Hunters, non-hunters must co-exist
The year they opened the Fergus Falls Goose Refuge to hunting, the city police department started taking calls from angry home owners near the Otter Tail River early one morning.
"What is going on?" they all demanded.
It seemed that some eager-beavers had taken a good look at the goose hunting zone and discovered there was a corridor of opportunity leading into the city limits along the river. They had seized their chance. The hunters were not shooting at the homes by the river, they were shooting into the air, but the cascade of heavy shot falling on the rooftops and all the gunfire made for a rude wake-up.
Just a few years ago a young couple put their baby in a stroller and started down a popular walking and biking trail in Otter Tail County. It was a beautiful fall day -- it was also the opening day of the Minnesota firearms deer hunting season. Perhaps they thought blaze orange was just a fashionable clothing choice. It was not until one of those orange-clad guys came out of his stand and told them that they were strolling into a nest of deer hunters that they wised up and left.
Captain Mike Hammer, the education programs coordinator for the Minnesota Department of Natural Resources, sets up all types of safety and training programs. He tells his friends at this time of the year who are driving after dark to "look out for the deer" and watch their speed. They are much more likely to run into deer than policemen. This is November and it is a very bad month for deer-vehicle accidents. Not only is the deer rut in progress, November is when up to 500,000 deer hunters take to the woods and fields for a nine-day season.
A 16-year-old boy was killed recently in Goodhue County when the car he was a passenger in slammed into another car that had braked because a dead deer was on the highway. A dead deer on the highway at this time of the year should not have been a surprise but apparently the driver who stopped in the middle of the highway was very surprised.
A New Ulm family had a deer come flying right through their car when it was hit by another vehicle and thrown across the lane of traffic. They survived the ordeal but all three were injured. The driver needed reconstructive surgery and investigating police officers were left shaking their heads in wonderment that they were not killed.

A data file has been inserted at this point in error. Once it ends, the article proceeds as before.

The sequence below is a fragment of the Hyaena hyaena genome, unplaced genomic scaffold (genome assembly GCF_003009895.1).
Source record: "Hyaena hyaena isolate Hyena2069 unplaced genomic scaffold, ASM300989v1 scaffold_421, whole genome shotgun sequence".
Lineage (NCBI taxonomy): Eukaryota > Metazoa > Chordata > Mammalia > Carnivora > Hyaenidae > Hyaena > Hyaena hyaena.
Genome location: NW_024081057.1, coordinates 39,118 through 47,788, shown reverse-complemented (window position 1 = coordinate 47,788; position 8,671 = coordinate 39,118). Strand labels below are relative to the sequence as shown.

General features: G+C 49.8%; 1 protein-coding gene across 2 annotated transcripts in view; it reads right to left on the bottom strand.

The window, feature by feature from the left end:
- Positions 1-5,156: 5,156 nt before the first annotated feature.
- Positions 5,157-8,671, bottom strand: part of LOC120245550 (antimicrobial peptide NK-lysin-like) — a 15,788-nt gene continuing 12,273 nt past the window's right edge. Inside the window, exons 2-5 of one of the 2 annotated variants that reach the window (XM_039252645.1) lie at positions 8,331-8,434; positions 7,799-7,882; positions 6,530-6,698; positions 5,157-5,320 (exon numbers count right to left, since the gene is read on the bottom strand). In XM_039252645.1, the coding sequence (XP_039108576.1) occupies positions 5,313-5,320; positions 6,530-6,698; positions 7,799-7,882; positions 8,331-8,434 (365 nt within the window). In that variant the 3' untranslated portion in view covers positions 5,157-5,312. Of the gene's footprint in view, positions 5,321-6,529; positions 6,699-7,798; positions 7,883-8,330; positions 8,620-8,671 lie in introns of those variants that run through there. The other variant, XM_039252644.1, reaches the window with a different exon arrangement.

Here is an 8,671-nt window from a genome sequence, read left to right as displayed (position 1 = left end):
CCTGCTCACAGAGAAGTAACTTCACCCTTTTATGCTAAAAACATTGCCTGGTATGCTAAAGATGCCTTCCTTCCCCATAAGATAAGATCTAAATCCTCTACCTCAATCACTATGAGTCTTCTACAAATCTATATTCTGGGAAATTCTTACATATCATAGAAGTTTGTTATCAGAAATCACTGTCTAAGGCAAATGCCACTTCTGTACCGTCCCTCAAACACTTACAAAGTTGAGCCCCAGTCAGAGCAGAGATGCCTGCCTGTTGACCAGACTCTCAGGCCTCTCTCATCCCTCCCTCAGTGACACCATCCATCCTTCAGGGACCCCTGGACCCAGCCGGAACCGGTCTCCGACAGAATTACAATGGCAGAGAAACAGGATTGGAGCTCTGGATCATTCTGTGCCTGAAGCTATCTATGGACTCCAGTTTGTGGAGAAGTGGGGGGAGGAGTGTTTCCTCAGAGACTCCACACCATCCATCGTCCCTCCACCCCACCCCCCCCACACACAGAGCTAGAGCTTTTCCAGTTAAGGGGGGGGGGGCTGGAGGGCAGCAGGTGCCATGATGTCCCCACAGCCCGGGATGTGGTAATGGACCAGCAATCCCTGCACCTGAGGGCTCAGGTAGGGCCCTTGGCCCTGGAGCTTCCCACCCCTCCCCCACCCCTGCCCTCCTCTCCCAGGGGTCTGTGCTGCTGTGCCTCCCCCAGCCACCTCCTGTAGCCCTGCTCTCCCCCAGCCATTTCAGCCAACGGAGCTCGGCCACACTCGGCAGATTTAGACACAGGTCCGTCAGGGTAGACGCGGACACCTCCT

Two weeks ago in the city limits of Fergus Falls, a man drove straight into a herd of 10 deer that were crossing the highway. It seems that someone had decided to store a big pile of shelled corn not too far off the road. It was not a baiting site but it sure worked like one.
What these incidents all have in common is that they happened in the fall in outstate Minnesota. There is a growing number of Minnesotans who live in a condo, stop at Starbucks for a Mocha Almond Latte on their way to work and spend their day in front of a computer monitor. They do not even see wildlife but the fact remains that they are still in Minnesota, a state where people hunt and fish and spend a lot of time outdoors.
One of these city-dwelling types built a house in a nice rural setting and then realized that there was a hunting club just down the road where they shot at clay pigeons. He wanted it stopped and threatened legal action.
The attitude of most outstaters I talked to was "Well, what the hell did he expect?"
You are going to find people living outstate these days who do not care for hunting and a lot of city dwellers who are wild about it, so where people live is not necessarily going to determine their attitude about hunting. It does, however, have a profound influence on how they live.
Dick Anderson retired from his job with the DNR some years ago. He was recognized as Minnesota's top bear expert in his day. Dick loves the outdoor life and has a warm, gregarious nature that has made him many friends. We were at a hunter training session one time, watching kids learn how to handle guns safely, when he made a point that I have never forgotten.
Dick told me that he believed that there will come a day when the people of Minnesota will vote on whether or not to allow hunting seasons in the state. If the battle lines are drawn between people who hunt and those who do not hunt, the hunters do not stand a chance. For that reason, it behooves every hunter to be on their best behavior. Those kids we were watching gingerly handing shotguns to one another while they practiced going through a fence safely, would be the ones the vote depended upon.